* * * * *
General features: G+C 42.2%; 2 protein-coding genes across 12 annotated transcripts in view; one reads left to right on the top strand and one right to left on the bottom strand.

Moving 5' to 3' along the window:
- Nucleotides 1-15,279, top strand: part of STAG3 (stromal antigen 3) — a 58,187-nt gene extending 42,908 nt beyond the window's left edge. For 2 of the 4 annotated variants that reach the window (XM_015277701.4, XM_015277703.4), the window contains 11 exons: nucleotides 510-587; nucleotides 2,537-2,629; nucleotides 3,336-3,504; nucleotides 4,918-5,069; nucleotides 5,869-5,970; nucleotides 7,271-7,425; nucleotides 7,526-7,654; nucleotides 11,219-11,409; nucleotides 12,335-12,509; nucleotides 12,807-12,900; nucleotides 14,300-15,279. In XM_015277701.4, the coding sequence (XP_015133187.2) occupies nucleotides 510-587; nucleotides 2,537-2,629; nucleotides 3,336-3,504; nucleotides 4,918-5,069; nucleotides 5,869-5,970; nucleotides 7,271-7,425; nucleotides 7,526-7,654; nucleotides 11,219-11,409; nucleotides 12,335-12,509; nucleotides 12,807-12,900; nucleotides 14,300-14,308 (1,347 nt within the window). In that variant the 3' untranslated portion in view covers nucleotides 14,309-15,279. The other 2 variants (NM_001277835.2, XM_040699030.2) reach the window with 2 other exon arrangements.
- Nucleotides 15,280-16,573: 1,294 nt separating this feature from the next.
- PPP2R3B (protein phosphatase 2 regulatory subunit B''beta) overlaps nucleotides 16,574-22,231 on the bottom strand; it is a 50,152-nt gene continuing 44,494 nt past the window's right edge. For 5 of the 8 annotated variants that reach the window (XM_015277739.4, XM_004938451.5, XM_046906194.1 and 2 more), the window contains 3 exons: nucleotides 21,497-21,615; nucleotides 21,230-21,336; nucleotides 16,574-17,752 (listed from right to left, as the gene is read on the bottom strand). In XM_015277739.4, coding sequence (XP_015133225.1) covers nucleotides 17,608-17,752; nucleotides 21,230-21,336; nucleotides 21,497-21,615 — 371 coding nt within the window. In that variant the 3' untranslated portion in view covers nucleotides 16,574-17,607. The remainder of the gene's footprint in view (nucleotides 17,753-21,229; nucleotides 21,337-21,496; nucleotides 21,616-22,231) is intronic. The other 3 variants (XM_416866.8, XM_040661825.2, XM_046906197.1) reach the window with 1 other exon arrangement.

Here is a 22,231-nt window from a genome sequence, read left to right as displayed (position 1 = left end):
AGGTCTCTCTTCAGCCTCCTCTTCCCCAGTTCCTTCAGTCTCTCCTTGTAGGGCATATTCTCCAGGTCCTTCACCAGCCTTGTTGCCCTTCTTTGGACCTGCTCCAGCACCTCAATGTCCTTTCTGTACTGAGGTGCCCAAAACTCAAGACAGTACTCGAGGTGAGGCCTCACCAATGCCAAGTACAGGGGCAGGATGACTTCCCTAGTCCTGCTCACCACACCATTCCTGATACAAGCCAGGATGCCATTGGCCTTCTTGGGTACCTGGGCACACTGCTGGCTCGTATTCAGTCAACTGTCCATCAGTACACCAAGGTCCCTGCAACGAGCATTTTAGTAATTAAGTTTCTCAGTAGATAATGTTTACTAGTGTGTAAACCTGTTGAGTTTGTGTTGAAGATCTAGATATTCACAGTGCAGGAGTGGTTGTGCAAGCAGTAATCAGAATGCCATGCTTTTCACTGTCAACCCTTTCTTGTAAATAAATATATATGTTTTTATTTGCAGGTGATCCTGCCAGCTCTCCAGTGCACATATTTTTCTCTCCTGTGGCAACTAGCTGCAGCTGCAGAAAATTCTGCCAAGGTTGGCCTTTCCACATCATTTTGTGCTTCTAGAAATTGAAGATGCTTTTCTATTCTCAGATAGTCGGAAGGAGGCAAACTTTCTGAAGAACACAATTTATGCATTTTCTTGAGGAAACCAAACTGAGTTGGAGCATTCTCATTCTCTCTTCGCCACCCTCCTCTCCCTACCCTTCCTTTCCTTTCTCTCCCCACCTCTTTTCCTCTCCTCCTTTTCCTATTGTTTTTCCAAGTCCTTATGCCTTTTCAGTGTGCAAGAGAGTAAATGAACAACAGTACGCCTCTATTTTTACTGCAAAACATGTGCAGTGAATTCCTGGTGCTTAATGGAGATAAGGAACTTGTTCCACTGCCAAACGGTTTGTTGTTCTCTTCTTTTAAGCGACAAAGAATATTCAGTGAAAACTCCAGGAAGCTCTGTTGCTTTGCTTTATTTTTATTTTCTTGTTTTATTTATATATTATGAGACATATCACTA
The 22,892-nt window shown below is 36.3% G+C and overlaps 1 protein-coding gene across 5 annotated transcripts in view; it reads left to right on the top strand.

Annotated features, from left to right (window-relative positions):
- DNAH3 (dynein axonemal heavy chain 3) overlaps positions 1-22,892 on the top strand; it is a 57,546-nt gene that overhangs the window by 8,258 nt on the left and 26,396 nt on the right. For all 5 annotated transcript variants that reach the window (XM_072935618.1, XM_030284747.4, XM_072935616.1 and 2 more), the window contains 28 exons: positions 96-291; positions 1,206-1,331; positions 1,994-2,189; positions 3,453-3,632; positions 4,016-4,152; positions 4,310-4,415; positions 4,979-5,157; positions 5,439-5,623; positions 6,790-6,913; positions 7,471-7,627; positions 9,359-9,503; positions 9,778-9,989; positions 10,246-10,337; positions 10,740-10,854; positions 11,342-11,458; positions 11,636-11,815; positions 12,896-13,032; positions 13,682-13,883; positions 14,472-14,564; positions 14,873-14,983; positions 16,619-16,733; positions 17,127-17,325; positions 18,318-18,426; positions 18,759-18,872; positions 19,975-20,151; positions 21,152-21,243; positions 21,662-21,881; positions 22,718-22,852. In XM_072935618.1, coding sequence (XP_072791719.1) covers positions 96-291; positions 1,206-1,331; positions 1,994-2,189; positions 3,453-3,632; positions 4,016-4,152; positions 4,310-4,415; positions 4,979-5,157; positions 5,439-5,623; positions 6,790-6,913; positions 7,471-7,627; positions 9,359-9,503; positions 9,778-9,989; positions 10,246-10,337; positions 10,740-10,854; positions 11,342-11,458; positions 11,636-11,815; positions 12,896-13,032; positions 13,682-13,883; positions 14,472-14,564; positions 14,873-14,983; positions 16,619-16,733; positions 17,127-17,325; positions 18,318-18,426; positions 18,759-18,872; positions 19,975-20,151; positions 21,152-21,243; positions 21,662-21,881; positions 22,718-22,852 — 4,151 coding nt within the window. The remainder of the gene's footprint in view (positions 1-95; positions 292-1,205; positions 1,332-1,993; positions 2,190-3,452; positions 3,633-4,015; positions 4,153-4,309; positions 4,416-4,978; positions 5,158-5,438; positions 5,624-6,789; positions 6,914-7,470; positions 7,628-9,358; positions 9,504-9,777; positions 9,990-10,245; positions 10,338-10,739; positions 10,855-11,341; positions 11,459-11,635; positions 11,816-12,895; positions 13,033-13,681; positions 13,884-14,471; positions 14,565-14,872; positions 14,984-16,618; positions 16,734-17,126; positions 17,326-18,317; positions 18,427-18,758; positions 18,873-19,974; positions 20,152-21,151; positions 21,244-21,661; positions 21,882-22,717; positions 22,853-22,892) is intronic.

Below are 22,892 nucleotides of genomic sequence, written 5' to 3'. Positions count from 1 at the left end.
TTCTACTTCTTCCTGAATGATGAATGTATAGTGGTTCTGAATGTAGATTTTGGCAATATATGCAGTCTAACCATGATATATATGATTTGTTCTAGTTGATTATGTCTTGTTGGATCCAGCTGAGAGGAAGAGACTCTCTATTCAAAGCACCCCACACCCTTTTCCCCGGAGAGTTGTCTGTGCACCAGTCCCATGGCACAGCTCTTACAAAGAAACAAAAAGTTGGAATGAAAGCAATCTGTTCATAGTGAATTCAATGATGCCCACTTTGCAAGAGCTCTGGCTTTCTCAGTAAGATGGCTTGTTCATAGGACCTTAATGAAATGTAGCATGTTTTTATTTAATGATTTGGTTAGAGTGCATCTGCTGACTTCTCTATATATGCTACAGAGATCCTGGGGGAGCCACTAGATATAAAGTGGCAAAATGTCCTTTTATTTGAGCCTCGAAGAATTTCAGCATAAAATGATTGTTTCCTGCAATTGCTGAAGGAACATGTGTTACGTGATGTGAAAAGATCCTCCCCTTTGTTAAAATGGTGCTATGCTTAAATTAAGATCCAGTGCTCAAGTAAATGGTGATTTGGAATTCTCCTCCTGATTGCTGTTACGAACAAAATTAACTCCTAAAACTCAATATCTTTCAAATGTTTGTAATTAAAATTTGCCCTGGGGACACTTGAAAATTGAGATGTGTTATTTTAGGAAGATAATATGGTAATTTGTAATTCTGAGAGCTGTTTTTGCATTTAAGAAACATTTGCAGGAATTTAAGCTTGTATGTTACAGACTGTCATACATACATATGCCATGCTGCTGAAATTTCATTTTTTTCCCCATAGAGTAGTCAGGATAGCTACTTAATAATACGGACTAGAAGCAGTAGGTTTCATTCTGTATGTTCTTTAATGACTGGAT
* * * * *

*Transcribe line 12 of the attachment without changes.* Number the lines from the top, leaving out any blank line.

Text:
TTCTACTTCTTCCTGAATGATGAATGTATAGTGGTTCTGAATGTAGATTTTGGCAATATATGCAGTCTAACCATGATATATATGATTTGTTCTAGTTGATTATGTCTTGTTGGATCCAGCTGAGAGGAAGAGACTCTCTATTCAAAGCACCCCACACCCTTTTCCCCGGAGAGTTGTCTGTGCACCAGTCCCATGGCACAGCTCTTACAAAGAAACAAAAAGTTGGAATGAAAGCAATCTGTTCATAGTGAATTCAATGATGCCCACTTTGCAAGAGCTCTGGCTTTCTCAGTAAGATGGCTTGTTCATAGGACCTTAATGAAATGTAGCATGTTTTTATTTAATGATTTGGTTAGAGTGCATCTGCTGACTTCTCTATATATGCTACAGAGATCCTGGGGGAGCCACTAGATATAAAGTGGCAAAATGTCCTTTTATTTGAGCCTCGAAGAATTTCAGCATAAAATGATTGTTTCCTGCAATTGCTGAAGGAACATGTGTTACGTGATGTGAAAAGATCCTCCCCTTTGTTAAAATGGTGCTATGCTTAAATTAAGATCCAGTGCTCAAGTAAATGGTGATTTGGAATTCTCCTCCTGATTGCTGTTACGAACAAAATTAACTCCTAAAACTCAATATCTTTCAAATGTTTGTAATTAAAATTTGCCCTGGGGACACTTGAAAATTGAGATGTGTTATTTTAGGAAGATAATATGGTAATTTGTAATTCTGAGAGCTGTTTTTGCATTTAAGAAACATTTGCAGGAATTTAAGCTTGTATGTTACAGACTGTCATACATACATATGCCATGCTGCTGAAATTTCATTTTTTTCCCCATAGAGTAGTCAGGATAGCTACTTAATAATACGGACTAGAAGCAGTAGGTTTCATTCTGTATGTTCTTTAATGACTGGAT